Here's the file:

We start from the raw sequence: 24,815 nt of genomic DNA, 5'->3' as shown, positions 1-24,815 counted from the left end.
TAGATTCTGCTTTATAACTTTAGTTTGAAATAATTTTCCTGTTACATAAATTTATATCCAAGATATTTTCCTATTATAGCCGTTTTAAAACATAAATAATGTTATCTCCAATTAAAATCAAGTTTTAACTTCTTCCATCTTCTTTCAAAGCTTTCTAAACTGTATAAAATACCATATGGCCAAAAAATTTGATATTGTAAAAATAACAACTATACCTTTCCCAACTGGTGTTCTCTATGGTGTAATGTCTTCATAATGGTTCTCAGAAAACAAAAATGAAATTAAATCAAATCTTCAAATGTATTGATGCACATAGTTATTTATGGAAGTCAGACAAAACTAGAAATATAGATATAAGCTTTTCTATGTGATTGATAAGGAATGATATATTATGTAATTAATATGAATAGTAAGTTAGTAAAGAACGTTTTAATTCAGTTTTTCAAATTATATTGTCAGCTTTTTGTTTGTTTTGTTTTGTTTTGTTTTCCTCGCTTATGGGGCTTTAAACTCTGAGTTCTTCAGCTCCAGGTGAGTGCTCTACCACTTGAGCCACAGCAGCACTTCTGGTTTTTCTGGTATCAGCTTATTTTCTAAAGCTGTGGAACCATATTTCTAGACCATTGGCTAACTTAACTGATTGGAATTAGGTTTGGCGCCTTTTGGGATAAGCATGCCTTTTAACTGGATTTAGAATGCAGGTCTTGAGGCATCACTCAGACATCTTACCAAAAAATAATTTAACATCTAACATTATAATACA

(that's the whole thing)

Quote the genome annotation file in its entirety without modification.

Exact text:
We start from the raw sequence: 24,815 nt of genomic DNA, 5'->3' as shown, positions 1-24,815 counted from the left end.
TAGATTCTGCTTTATAACTTTAGTTTGAAATAATTTTCCTGTTACATAAATTTATATCCAAGATATTTTCCTATTATAGCCGTTTTAAAACATAAATAATGTTATCTCCAATTAAAATCAAGTTTTAACTTCTTCCATCTTCTTTCAAAGCTTTCTAAACTGTATAAAATACCATATGGCCAAAAAATTTGATATTGTAAAAATAACAACTATACCTTTCCCAACTGGTGTTCTCTATGGTGTAATGTCTTCATAATGGTTCTCAGAAAACAAAAATGAAATTAAATCAAATCTTCAAATGTATTGATGCACATAGTTATTTATGGAAGTCAGACAAAACTAGAAATATAGATATAAGCTTTTCTATGTGATTGATAAGGAATGATATATTATGTAATTAATATGAATAGTAAGTTAGTAAAGAACGTTTTAATTCAGTTTTTCAAATTATATTGTCAGCTTTTTGTTTGTTTTGTTTTGTTTTGTTTTCCTCGCTTATGGGGCTTTAAACTCTGAGTTCTTCAGCTCCAGGTGAGTGCTCTACCACTTGAGCCACAGCAGCACTTCTGGTTTTTCTGGTATCAGCTTATTTTCTAAAGCTGTGGAACCATATTTCTAGACCATTGGCTAACTTAACTGATTGGAATTAGGTTTGGCGCCTTTTGGGATAAGCATGCCTTTTAACTGGATTTAGAATGCAGGTCTTGAGGCATCACTCAGACATCTTACCAAAAAATAATTTAACATCTAACATTATAATACA